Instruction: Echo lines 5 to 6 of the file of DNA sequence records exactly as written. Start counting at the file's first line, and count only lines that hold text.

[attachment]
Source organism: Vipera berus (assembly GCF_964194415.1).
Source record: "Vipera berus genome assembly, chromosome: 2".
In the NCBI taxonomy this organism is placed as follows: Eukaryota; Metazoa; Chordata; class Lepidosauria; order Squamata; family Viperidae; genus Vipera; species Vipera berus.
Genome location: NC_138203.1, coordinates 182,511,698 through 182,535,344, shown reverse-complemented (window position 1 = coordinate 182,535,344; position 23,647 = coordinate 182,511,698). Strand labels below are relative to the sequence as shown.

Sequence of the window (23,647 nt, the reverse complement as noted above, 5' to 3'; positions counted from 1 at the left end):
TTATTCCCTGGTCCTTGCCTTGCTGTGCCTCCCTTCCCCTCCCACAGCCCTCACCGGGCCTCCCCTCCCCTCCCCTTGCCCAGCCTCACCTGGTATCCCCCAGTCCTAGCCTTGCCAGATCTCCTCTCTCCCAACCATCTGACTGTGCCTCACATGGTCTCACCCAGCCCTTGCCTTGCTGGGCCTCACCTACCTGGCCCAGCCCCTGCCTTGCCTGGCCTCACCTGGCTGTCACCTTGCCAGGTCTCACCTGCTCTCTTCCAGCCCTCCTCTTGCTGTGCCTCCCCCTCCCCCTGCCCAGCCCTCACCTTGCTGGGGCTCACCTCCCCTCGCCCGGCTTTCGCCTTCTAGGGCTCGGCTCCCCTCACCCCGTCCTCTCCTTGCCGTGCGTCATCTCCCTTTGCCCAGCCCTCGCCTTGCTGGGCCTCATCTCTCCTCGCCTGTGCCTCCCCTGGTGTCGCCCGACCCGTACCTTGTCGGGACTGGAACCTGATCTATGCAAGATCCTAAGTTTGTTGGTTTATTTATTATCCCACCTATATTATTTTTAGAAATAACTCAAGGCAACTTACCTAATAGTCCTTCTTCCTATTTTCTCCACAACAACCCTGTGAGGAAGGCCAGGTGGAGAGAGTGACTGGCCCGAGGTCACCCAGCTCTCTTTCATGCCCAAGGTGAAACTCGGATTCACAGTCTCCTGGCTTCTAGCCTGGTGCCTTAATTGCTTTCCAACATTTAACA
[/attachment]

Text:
Sequence of the window (23,647 nt, the reverse complement as noted above, 5' to 3'; positions counted from 1 at the left end):
TTATTCCCTGGTCCTTGCCTTGCTGTGCCTCCCTTCCCCTCCCACAGCCCTCACCGGGCCTCCCCTCCCCTCCCCTTGCCCAGCCTCACCTGGTATCCCCCAGTCCTAGCCTTGCCAGATCTCCTCTCTCCCAACCATCTGACTGTGCCTCACATGGTCTCACCCAGCCCTTGCCTTGCTGGGCCTCACCTACCTGGCCCAGCCCCTGCCTTGCCTGGCCTCACCTGGCTGTCACCTTGCCAGGTCTCACCTGCTCTCTTCCAGCCCTCCTCTTGCTGTGCCTCCCCCTCCCCCTGCCCAGCCCTCACCTTGCTGGGGCTCACCTCCCCTCGCCCGGCTTTCGCCTTCTAGGGCTCGGCTCCCCTCACCCCGTCCTCTCCTTGCCGTGCGTCATCTCCCTTTGCCCAGCCCTCGCCTTGCTGGGCCTCATCTCTCCTCGCCTGTGCCTCCCCTGGTGTCGCCCGACCCGTACCTTGTCGGGACTGGAACCTGATCTATGCAAGATCCTAAGTTTGTTGGTTTATTTATTATCCCACCTATATTATTTTTAGAAATAACTCAAGGCAACTTACCTAATAGTCCTTCTTCCTATTTTCTCCACAACAACCCTGTGAGGAAGGCCAGGTGGAGAGAGTGACTGGCCCGAGGTCACCCAGCTCTCTTTCATGCCCAAGGTGAAACTCGGATTCACAGTCTCCTGGCTTCTAGCCTGGTGCCTTAATTGCTTTCCAACATTTAACA